Even if you’re 80 or older, it’s not too late for daily exercise to reduce your risk of developing Alzheimer’s disease, according to a new study. And if hitting the gym isn’t quite your style, here’s more good news: You can also benefit by doing housework, researchers say.
Plenty of research has suggested that people who make a habit of exercising are less likely to get Alzheimer’s, though scientists aren’t sure how to explain the link. Other activities that have been correlated with a reduced risk for Alzheimer’s include engaging one’s brain in mentally stimulating activities, spending time in social groups and eating a healthful diet, according to the National Institute on Aging.
The new study, published in the journal Neurology, involved 716 people who were part of the Memory and Aging Project at Rush University Medical Center in Chicago. All of the volunteers wore a device called an actigraph on their wrist 24 hours a day for about nine days to record their level of physical activity (including chores like cooking, cleaning and washing dishes). The average age of the volunteers was 81, and about three-quarters of them were women. They were tracked for 3.5 years, on average.
Over that time, 71 of the volunteers developed Alzheimer’s. Comparing them with the others who remained Alzheimer’s-free, the researchers found that the 10% who got the least amount of exercise were 2.3 times more likely to get the disease compared with the 10% who got the most exercise. (This calculation took into account the age, sex and education of the volunteers.) Those who spent the least time engaging in intense physical activity also had a higher risk.
The researchers went on to see if other factors -- such as body mass index, chronic health conditions, and even a gene variant known to increase one’s risk for developing Alzheimer’s -- affected the result. In all cases, they reported that the link between exercise and Alzheimer’s remained statistically significant.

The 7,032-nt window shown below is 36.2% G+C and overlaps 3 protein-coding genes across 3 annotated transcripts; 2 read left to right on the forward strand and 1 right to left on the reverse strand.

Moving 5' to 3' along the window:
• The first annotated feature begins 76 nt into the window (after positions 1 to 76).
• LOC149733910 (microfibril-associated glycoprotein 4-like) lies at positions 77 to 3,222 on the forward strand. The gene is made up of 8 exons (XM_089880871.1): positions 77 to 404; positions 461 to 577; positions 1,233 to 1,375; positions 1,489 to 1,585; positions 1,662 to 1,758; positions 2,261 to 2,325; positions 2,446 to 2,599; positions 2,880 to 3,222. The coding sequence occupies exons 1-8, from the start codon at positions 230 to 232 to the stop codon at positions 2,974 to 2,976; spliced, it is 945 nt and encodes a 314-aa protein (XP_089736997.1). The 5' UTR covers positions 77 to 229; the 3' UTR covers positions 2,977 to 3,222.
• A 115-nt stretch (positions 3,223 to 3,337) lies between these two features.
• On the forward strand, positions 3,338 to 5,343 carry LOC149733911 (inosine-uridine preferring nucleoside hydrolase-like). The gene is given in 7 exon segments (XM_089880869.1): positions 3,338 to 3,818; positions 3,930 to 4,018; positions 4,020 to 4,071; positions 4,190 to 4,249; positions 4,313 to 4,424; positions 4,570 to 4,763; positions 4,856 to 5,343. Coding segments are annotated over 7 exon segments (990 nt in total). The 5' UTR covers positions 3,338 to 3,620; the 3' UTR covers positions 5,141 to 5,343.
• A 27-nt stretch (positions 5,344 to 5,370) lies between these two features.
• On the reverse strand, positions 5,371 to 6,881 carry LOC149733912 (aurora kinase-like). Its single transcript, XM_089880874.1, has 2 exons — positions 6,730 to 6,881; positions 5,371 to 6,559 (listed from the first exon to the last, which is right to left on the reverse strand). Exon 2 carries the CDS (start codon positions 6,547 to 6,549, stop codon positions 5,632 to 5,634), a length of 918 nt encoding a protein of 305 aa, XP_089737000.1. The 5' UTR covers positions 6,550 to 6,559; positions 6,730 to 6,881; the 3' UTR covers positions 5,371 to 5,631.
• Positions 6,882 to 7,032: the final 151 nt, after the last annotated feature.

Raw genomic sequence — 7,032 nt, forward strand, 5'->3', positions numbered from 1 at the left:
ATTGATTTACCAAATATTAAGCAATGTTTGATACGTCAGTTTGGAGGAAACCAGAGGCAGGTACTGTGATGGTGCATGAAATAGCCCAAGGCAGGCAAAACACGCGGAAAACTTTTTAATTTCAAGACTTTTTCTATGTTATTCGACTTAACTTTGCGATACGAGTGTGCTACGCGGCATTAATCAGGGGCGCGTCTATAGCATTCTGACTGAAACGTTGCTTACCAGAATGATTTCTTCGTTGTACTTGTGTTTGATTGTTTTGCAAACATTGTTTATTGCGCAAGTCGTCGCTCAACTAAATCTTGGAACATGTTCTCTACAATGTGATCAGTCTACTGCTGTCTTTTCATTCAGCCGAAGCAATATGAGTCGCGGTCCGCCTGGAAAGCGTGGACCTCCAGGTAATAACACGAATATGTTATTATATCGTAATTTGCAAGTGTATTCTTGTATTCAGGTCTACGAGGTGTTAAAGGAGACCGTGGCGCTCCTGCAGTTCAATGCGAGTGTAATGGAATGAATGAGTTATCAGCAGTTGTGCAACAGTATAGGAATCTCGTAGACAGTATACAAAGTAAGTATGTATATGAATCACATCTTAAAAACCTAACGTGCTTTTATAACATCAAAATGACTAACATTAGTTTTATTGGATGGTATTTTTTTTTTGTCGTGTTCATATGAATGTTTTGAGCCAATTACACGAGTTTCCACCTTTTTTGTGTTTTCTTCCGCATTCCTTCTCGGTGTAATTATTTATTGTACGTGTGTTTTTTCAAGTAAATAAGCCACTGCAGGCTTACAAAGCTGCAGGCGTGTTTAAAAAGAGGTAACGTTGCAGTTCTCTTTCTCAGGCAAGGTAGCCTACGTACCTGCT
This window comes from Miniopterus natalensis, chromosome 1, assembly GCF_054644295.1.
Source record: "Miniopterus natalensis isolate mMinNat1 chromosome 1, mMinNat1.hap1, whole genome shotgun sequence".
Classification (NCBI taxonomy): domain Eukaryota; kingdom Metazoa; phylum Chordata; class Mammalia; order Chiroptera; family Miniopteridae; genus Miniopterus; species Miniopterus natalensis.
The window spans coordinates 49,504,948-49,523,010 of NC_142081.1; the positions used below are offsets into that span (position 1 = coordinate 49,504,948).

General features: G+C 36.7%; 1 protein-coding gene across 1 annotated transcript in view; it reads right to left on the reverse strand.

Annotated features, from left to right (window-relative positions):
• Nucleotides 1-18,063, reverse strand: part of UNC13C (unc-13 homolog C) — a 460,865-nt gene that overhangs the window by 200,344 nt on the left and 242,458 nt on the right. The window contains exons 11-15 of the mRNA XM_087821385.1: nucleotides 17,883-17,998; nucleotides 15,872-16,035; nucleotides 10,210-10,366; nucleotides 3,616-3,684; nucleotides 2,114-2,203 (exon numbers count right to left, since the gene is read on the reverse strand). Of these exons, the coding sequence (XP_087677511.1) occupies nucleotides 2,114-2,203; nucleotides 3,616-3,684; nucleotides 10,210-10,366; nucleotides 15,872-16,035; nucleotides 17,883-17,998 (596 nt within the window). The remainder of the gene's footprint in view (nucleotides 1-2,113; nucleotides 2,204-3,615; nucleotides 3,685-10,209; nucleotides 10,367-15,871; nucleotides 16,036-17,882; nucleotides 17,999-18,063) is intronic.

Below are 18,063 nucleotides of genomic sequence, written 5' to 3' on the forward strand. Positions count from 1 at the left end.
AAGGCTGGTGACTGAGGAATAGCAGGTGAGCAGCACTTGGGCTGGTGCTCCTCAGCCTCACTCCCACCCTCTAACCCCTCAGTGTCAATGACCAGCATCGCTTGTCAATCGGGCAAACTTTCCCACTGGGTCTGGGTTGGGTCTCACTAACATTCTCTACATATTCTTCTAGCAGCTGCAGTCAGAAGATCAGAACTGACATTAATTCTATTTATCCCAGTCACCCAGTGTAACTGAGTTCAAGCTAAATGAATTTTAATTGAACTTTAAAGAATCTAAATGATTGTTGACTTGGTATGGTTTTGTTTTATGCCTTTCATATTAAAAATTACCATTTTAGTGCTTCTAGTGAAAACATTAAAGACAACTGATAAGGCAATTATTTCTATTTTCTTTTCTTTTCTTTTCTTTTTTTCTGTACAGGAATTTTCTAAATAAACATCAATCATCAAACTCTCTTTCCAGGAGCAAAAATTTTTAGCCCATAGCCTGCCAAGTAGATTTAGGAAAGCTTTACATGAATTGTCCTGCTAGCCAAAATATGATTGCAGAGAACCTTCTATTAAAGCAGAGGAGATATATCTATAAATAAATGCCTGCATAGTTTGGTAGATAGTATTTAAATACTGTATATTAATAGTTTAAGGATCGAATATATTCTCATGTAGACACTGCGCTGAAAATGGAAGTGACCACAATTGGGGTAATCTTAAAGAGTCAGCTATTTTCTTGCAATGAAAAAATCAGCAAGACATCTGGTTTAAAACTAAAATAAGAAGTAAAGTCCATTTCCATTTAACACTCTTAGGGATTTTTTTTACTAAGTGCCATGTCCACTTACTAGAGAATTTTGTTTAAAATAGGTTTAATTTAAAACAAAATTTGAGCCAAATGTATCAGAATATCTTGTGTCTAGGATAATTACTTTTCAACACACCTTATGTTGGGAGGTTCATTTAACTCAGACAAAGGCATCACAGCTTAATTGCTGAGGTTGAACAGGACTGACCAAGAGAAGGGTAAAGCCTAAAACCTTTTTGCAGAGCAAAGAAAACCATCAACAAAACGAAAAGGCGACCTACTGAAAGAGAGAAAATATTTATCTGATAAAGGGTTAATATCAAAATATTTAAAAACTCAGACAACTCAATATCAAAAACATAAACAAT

The findings could have serious implications for public health, considering that the number of senior citizens in the U.S. is forecast to reach 80 million by 2030, the researchers wrote. Among these elders, the fastest-growing group will be people who are 80 or older.
In an editorial that accompanied the study, Michal Schnaider Beeri of the Mount Sinai School of Medicine in New York and Laura Middleton of the University of Waterloo in Canada said that octogenarians should take heed.
“These results may have substantial pragmatic implications for public health: Motivating the elderly to be physically active, even if mobility is limited, may decrease their risk of developing AD,” they wrote. “In a world that is becoming progressively sedentary, and in the context of very limited success of the currently available medications to treat or delay AD, physical activity provides a promising, low-cost, easily accessible, and side-effect–free means to prevent AD. In addition, physical activity has other beneficial effects on quality of life, combating cardiovascular disease, risk of falls, disability, and depression.”
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